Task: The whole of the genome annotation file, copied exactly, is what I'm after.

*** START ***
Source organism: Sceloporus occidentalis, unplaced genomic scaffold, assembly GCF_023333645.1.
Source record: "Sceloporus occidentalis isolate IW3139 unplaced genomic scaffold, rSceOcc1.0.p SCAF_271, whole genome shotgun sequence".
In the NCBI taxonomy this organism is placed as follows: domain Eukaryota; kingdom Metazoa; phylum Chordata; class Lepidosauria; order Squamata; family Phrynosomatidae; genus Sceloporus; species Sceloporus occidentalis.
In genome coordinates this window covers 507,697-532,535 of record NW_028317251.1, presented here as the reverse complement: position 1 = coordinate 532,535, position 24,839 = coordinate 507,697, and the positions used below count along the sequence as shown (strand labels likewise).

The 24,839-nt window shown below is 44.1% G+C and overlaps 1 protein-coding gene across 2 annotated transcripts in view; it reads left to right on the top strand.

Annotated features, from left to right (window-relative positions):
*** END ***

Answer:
Source organism: Sceloporus occidentalis, unplaced genomic scaffold, assembly GCF_023333645.1.
Source record: "Sceloporus occidentalis isolate IW3139 unplaced genomic scaffold, rSceOcc1.0.p SCAF_271, whole genome shotgun sequence".
In the NCBI taxonomy this organism is placed as follows: domain Eukaryota; kingdom Metazoa; phylum Chordata; class Lepidosauria; order Squamata; family Phrynosomatidae; genus Sceloporus; species Sceloporus occidentalis.
In genome coordinates this window covers 507,697-532,535 of record NW_028317251.1, presented here as the reverse complement: position 1 = coordinate 532,535, position 24,839 = coordinate 507,697, and the positions used below count along the sequence as shown (strand labels likewise).

The 24,839-nt window shown below is 44.1% G+C and overlaps 1 protein-coding gene across 2 annotated transcripts in view; it reads left to right on the top strand.

Annotated features, from left to right (window-relative positions):